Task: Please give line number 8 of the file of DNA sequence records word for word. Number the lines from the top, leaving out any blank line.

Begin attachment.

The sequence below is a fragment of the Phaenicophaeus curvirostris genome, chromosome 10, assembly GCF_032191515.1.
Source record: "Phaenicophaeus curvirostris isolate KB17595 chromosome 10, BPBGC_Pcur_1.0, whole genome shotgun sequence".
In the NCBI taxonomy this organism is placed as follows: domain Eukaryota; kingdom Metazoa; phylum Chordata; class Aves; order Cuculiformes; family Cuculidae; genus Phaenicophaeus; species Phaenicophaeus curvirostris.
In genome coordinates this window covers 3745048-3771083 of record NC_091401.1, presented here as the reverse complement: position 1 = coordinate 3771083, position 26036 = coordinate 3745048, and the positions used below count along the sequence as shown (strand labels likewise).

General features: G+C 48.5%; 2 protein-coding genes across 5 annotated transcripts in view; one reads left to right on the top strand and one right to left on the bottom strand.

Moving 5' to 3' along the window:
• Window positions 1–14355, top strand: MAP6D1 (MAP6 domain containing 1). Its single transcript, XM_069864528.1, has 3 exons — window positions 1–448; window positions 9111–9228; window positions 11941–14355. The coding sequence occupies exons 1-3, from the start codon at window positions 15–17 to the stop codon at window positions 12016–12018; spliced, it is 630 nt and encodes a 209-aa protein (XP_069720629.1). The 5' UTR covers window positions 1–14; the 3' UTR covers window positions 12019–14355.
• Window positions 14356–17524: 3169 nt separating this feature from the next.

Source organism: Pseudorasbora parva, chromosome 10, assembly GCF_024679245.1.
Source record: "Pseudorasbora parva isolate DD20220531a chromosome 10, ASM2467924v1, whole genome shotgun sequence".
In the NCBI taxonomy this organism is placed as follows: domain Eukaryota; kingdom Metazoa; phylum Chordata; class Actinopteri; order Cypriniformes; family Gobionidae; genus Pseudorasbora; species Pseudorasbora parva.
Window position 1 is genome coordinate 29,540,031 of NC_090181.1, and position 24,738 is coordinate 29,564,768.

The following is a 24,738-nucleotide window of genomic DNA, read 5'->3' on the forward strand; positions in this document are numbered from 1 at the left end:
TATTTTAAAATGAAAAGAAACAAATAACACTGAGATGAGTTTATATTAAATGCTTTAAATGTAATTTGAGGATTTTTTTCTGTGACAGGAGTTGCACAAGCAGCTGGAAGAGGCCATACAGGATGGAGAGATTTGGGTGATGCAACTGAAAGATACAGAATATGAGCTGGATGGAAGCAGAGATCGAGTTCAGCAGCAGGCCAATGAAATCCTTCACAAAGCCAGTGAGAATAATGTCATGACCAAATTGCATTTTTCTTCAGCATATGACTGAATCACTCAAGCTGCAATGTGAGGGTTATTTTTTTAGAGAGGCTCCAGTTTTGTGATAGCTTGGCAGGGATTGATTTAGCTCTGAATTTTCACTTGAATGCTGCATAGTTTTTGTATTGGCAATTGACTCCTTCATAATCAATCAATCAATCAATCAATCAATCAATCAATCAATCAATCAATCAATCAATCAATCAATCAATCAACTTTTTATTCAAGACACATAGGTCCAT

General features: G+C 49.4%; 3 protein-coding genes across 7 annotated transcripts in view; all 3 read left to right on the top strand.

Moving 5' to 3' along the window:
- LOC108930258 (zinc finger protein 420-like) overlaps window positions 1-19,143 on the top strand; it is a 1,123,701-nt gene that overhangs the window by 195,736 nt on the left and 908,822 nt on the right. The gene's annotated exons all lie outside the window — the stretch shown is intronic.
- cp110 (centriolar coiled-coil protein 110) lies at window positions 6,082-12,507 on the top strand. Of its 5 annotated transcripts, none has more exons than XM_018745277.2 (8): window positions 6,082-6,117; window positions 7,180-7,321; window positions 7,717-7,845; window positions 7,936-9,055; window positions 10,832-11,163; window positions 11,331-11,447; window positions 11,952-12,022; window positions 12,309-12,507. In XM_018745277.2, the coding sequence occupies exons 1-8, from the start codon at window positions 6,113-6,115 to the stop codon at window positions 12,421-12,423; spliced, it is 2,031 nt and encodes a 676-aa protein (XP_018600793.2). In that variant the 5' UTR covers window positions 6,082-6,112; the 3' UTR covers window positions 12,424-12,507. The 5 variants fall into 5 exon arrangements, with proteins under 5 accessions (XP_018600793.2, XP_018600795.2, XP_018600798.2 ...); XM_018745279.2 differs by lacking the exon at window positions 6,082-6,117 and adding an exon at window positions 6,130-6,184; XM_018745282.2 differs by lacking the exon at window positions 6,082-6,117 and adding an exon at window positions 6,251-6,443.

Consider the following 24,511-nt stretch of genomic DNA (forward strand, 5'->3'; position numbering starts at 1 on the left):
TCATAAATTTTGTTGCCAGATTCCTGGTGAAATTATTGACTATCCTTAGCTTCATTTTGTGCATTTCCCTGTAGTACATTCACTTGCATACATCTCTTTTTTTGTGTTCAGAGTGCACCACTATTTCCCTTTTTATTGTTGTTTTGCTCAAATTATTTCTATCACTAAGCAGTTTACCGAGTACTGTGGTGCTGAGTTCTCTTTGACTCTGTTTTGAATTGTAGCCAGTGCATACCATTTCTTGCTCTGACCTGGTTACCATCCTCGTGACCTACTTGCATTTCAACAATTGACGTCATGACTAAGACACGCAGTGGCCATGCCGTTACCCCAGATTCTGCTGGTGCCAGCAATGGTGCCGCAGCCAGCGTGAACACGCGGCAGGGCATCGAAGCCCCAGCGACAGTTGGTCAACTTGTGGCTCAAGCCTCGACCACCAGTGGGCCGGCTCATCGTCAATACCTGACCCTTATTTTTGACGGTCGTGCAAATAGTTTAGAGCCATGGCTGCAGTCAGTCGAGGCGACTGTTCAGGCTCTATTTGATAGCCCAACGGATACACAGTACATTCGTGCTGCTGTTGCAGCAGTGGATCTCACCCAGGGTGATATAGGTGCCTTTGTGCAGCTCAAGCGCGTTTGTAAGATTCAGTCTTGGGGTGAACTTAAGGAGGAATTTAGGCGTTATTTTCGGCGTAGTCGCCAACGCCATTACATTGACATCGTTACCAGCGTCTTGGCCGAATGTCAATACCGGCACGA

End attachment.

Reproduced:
• Window positions 14356–17524: 3169 nt separating this feature from the next.